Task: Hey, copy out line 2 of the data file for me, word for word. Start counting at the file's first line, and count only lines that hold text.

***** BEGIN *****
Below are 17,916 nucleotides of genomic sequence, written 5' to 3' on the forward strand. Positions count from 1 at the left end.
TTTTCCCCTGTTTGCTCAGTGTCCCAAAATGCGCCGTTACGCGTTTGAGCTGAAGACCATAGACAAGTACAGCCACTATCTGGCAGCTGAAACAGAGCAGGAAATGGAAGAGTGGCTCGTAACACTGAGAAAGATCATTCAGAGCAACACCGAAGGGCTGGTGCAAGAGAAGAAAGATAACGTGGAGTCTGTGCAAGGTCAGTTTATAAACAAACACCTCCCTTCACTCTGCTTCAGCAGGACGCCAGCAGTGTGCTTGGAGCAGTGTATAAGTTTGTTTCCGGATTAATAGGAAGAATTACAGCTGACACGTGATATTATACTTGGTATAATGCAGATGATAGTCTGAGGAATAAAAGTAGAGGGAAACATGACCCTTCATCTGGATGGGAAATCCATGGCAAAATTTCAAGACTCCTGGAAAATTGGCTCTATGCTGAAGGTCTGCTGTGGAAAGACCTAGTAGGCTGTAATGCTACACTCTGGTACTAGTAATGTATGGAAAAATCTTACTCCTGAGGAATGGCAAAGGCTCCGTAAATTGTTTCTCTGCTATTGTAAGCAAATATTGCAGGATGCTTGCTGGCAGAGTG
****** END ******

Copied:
TTTTCCCCTGTTTGCTCAGTGTCCCAAAATGCGCCGTTACGCGTTTGAGCTGAAGACCATAGACAAGTACAGCCACTATCTGGCAGCTGAAACAGAGCAGGAAATGGAAGAGTGGCTCGTAACACTGAGAAAGATCATTCAGAGCAACACCGAAGGGCTGGTGCAAGAGAAGAAAGATAACGTGGAGTCTGTGCAAGGTCAGTTTATAAACAAACACCTCCCTTCACTCTGCTTCAGCAGGACGCCAGCAGTGTGCTTGGAGCAGTGTATAAGTTTGTTTCCGGATTAATAGGAAGAATTACAGCTGACACGTGATATTATACTTGGTATAATGCAGATGATAGTCTGAGGAATAAAAGTAGAGGGAAACATGACCCTTCATCTGGATGGGAAATCCATGGCAAAATTTCAAGACTCCTGGAAAATTGGCTCTATGCTGAAGGTCTGCTGTGGAAAGACCTAGTAGGCTGTAATGCTACACTCTGGTACTAGTAATGTATGGAAAAATCTTACTCCTGAGGAATGGCAAAGGCTCCGTAAATTGTTTCTCTGCTATTGTAAGCAAATATTGCAGGATGCTTGCTGGCAGAGTG